Sound Ag Advice

Ron Haugen, NDSU Extension farm management specialist, joins Sound Ag Advice to discuss some ways ag producers can management their tax liability.

What is Sound Ag Advice?

“Sound Ag Advice” presented by the NDSU Extension Service features NDSU Extension specialists and staff talking about current crop and livestock issues. “Sound Ag Advice” is free and can be used in any way you see fit.

Speaker 1: Kelli Anderson, NDSU Agriculture Communication Specialist
Speaker 2: Ron Haugen, NDSU Extension Farm Management Specialist

Kelli: This is Sound Ag Advice, a weekly feature presented by NDSU Extension. I'm Kelli Anderson, and I'm joined this week by Ron Haugen, NDSU Extension Farm Management Specialist. Today we're going to be talking about why agriculture producers should do year-end tax planning. So Ron, why is it so vital for producers to do this, and what are some items they should be thinking about as we close out the year?

Ron: It's always important to do a year-end tax planning, so you don't have a real surprise when you actually do your income taxes. And you want to try keep your income and expenses as level as possible, so you don't have one year of really high income or one year of really low income. And so it's always best to do some planning before the end of the year, when you can actually do some changes, there is a lot of leeway that producers have as far as planning to be aware of.

There's depreciation methods. Now, there's a 200% declining balance depreciation for 3, 5, 7 and 10-year property, and producers have to use 150% declining balance for other property like 15 and 20 year property. Most new agriculture machinery and equipment except grain bins, the recovery period is five years, so more of an accelerated depreciation there. And of course, we all know about the 179 expense where you can write things off, and that's indexed for inflation. So right now, it's set at $1,050,000 for new or used machinery purchased in the tax year. So you had still have some time to purchase the equipment. If you purchase up to $2.62 million then it gets phased out. And remember now on the 179 expense, that the equipment must be used in 50% or greater for the for the business. There's also the additional first year bonus depreciation. It's available for a new property where you actually just take 100% of the adjusted basis after any 179 expense.

Kelli: Now Ron, I know that the drought this year has affected a lot of producers. Is there anything producers can do tax planning wise to mitigate their losses due to drought?

Ron: Well, because of the drought, probably incomes aren't as good as they should be. So probably, they might not have a tax consequence. But there was a lot of government payments that were issued, so then so then you need to weigh the different types of income there. But I should mention that crop insurance proceeds, because there's maybe a lot of people that collected crop insurance proceeds because of a bad crop or low yield because of the drought, you can defer those proceeds to the next tax year. But you need to show on your tax return that you normally sell your crops, in the next tax year.
And also, producers that have had to sell their livestock, they're in a tough situation. They didn't have have any hay, they couldn't buy any hay, their pastures drying up, they may have had been forced to sell their livestock. There's a couple of different provisions with the IRS that you can defer the sale of these of the livestock. And there's a couple of different code sections to be concerned about. You basically replaced the animals at a later date, or there's another provision where you can defer the income for one year and those are for animals that you sold in excess of your normal sales. Always talk to your tax advisor in doing something like that.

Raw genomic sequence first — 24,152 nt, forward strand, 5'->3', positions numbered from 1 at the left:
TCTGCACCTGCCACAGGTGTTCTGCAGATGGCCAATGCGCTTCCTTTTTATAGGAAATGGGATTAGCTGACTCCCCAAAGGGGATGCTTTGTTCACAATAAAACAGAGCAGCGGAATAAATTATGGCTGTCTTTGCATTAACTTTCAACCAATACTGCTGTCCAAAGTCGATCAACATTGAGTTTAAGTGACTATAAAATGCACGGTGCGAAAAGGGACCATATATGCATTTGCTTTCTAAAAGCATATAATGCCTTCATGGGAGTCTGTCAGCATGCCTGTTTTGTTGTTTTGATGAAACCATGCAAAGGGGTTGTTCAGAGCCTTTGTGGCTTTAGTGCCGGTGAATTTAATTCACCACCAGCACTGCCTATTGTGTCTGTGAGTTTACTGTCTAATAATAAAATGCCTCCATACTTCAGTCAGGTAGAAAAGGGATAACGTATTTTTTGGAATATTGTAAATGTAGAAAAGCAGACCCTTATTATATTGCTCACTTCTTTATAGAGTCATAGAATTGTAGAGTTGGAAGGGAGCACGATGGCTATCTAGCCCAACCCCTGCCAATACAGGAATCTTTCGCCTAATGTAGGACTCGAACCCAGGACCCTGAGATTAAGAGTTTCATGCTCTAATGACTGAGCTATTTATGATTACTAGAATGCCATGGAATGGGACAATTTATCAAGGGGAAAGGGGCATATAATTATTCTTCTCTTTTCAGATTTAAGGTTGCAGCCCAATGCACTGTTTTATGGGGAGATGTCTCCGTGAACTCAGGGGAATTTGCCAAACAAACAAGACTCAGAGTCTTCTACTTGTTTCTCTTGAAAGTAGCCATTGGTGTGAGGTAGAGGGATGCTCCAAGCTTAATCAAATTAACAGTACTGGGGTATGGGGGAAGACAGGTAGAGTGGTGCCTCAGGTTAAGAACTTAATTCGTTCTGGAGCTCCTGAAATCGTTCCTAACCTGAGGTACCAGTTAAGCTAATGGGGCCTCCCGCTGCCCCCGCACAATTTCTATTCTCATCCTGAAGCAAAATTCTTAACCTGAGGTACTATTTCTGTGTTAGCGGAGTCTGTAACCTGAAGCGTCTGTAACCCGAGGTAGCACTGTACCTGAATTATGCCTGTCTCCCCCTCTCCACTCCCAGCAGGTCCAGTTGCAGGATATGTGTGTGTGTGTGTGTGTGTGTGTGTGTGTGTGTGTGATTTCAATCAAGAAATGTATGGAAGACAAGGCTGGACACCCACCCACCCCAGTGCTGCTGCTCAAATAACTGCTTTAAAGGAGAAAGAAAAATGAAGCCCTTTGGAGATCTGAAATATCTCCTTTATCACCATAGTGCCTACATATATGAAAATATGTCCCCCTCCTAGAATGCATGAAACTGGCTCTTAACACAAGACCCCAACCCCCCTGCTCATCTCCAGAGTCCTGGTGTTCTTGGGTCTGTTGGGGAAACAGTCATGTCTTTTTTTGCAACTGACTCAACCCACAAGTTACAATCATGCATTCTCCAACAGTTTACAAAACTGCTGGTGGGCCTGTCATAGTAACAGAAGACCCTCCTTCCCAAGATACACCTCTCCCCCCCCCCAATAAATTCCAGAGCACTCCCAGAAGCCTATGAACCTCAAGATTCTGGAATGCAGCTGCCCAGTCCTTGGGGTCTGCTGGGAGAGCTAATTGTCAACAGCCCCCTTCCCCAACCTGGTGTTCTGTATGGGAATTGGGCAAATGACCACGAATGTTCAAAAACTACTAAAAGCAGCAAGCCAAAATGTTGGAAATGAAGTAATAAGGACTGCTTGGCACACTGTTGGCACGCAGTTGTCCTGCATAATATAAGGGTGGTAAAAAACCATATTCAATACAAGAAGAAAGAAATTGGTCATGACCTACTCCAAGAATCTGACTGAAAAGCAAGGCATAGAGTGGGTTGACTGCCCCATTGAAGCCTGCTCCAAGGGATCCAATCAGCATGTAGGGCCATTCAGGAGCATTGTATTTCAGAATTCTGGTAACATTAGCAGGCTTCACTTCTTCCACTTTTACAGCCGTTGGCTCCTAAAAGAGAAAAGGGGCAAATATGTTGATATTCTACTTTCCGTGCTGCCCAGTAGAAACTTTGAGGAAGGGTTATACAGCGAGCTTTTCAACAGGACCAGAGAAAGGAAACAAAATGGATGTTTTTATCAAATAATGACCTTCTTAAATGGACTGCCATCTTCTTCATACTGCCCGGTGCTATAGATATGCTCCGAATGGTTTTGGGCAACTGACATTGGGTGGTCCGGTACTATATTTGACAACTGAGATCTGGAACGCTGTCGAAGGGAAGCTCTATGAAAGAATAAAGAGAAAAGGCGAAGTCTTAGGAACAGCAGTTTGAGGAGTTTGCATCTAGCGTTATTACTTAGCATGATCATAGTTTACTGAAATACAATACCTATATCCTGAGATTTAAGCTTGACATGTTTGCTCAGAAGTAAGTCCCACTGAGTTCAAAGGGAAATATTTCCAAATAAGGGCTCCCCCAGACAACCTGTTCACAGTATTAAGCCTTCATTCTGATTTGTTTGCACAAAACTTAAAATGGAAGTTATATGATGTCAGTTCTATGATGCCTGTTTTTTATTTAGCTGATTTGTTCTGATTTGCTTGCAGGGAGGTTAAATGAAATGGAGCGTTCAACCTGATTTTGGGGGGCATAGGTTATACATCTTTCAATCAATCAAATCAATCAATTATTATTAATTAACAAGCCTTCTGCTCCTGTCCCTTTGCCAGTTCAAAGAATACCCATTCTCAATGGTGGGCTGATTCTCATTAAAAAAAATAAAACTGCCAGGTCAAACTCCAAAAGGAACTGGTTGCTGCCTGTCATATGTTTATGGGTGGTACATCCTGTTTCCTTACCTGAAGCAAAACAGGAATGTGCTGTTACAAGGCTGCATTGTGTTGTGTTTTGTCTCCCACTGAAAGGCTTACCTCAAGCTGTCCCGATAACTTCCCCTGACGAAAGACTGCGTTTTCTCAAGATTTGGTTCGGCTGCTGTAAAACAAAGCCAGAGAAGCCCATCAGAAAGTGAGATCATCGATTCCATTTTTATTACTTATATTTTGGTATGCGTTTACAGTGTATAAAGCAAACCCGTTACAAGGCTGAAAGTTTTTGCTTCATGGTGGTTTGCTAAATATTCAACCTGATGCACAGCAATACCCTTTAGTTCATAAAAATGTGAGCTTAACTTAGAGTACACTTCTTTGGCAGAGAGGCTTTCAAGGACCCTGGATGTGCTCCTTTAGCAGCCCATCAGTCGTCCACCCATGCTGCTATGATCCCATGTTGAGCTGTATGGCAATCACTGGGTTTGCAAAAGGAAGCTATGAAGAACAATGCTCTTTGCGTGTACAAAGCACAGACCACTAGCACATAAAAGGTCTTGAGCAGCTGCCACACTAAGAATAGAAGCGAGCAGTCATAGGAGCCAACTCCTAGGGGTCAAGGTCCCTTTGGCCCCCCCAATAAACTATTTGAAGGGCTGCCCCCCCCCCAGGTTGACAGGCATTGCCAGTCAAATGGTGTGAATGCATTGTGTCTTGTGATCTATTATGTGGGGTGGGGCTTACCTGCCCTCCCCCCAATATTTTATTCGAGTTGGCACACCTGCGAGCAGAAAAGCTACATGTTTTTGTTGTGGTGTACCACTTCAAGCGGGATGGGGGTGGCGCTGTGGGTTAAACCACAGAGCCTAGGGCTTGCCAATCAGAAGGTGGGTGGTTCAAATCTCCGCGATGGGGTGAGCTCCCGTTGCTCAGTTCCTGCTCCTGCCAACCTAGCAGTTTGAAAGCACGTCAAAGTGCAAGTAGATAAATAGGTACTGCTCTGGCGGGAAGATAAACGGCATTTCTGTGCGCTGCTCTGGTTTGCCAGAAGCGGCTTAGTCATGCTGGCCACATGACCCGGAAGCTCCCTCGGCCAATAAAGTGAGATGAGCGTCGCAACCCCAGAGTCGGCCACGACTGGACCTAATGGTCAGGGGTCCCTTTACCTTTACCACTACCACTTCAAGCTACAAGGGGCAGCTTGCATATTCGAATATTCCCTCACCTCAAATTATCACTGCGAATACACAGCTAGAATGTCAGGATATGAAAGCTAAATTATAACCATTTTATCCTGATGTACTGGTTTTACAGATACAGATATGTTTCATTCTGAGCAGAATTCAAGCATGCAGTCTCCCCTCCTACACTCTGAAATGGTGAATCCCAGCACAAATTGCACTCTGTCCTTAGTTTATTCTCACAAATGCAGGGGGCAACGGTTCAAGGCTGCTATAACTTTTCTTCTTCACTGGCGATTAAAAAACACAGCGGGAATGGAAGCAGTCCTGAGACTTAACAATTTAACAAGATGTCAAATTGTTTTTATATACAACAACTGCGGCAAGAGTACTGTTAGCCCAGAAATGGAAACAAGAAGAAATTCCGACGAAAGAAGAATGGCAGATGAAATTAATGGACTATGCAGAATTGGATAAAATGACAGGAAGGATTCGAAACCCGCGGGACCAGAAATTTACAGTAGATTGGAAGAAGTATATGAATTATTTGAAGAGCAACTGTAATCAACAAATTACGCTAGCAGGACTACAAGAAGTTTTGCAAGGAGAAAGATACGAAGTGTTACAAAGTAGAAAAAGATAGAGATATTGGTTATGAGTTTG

Kelli: Ron, are there any other final items to note for this year?

Ron: Well, as always, with tax planning, you can almost always prepay it, expenses like feed and fertilizer and seed can be paid this year. With the high cost of fertilizer and chemicals, prepaying is something that's really a financial decision you want to make if you think the price is going to go higher or you think it's going to go down. And so if you want to prepay some now, that's a financial decision to make and a tax decision. And if you do have a high income for this year, you can defer that to the next year. The crops and livestock sales can be deferred by using a deferred payment contract. Purchasing machinery equipment, as I mentioned, can be done by the end of the year using the 179 expense. And I always encourage producers to, especially if they're young, maybe contribute to a retirement plan and it's a way to reduce your taxes some and also start saving for retirement.

Kelli: And where can producers go if they'd like more information on tax planning?

Ron: Well, the IRS is available at their 800 number, but it's pretty difficult. The IRS is really understaffed and overwhelmed. You probably have to wait on the telephone quite a long time. But the IRS website is very good. They have some areas there where you can look at frequently asked questions. And I always encourage people to look at the farmers tax guide. That's publication 225. It's actually a publication that's put together jointly with the IRS and Extension educators around the country, and is a very good publication for producers to look at.

Kelli: Thank you so much for this information today, Ron. This has been Sound Ag Advice, a weekly feature presented by NDSU Extension.